Innocently enquiring as to why this was, I was told that no one could get into the Llangantes period. Did I realize how many idiot gringos had died up there in the Cordillera? I said I did not. The prospects of getting even near to those unexplored parts were not looking good. It was Warren, with all the wiles of a veritable film producer, who had the answer – money. With sufficient dollars he convinced Bolivar, a Hotel Colon taxi driver, to take me and the supplies as far as El Triunfo, which was no more than a small hamlet some miles east of the town of Bańos.
On arrival at the so-called village, according to Warren, I would be able to hire a guide and pack animals to transport myself and the load to his starving crew. In a hurry to escape before something untoward at the club came up to spoil what I thought would be a pleasant holiday, I borrowed a rucksack, sleeping bag and an anorak from an outward-bound type who taught at the British Council. The following morning at dawn, having purchased and packed everything in the boot of the taxi, Warren was waiting at the gate of the wildcatter to wave me off before presumably going inside to order breakfast, another drink and continue with his overseas phone calls.
We headed out of town in Bolivar’s immaculate, yellow Ford Taunus with the Hotel Colon’s logo blazoned on both sides of the vehicle, I found myself scoffing at those so-called adventurers who used Jeeps and Land Rovers for expeditions, when they could be travelling in style and comfort as was I. Limousines I was now convinced were the only way to go. My reverie ended not far out of Quito when we experienced the first of four punctures.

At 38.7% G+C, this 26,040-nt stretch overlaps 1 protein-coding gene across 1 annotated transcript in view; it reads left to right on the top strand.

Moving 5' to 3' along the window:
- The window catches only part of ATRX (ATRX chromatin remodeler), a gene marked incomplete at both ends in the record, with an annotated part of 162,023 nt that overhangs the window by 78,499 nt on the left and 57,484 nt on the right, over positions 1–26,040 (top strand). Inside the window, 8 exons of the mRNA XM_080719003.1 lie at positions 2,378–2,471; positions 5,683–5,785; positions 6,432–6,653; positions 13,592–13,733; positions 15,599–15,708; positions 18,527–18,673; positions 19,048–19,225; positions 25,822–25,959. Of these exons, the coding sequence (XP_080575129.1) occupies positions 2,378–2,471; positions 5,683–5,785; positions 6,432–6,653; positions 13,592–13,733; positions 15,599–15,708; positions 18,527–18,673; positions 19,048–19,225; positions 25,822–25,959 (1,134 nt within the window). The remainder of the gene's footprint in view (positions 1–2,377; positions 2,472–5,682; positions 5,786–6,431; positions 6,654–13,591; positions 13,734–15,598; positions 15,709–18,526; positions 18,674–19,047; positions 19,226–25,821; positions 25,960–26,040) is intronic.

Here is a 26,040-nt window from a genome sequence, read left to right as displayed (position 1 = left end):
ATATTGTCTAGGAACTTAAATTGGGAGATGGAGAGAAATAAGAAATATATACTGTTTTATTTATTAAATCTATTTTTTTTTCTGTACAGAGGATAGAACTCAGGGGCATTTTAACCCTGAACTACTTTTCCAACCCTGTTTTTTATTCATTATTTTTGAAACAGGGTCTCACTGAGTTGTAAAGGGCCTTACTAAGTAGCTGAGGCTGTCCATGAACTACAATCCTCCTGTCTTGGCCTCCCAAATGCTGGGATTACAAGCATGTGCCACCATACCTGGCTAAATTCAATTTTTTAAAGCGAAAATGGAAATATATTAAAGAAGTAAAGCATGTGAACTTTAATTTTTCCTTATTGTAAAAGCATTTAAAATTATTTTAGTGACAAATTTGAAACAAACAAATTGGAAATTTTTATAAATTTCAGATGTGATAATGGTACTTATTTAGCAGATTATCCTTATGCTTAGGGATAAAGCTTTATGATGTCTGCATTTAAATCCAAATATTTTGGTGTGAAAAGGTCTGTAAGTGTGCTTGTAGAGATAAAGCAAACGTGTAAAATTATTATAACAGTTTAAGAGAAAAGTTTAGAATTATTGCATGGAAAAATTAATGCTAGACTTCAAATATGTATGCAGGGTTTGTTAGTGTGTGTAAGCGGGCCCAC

After passing the town of Latacunga, 90 km south of Quito, we found to our dismay that the Ecuadorian stretch of the Pan-American highway along which we were crawling was in places little more than a poorly repaired highway. Bolivar, who I realized by then had about as much knowledge of the terrain outside Quito as myself, took six hours of cautious driving to get us to the minute city of Bańos. We finally pulled up in front of a small hotel which to me seemed like a good place to overnight.
Bolivar, however, had other ideas, which I later realized would allow him to make more money out of the expenses Warren had given him to cover his part of the deal. In chatting to some locals, he had heard the road to El Triunfo was a good one and it would take only another hour to arrive there. He convinced me that it was better for us to push on before dark.
We made it to El Triunfo but it took not one but three hours, as the road was not a road but not much more than widened, mule trail. The village, if one would call a couple of buildings, a few wooden shacks and a store with a hitching post outside, a village, There was no hotel. Worse to come, there were no guides or pack animals available. The bizarre looking, poncho-clad inhabitants who came to gape at us without a mouthful of teeth between them, informed us that a group of foreigners had hired the only guide and mules two weeks before. Nothing had been seen or heard of them since.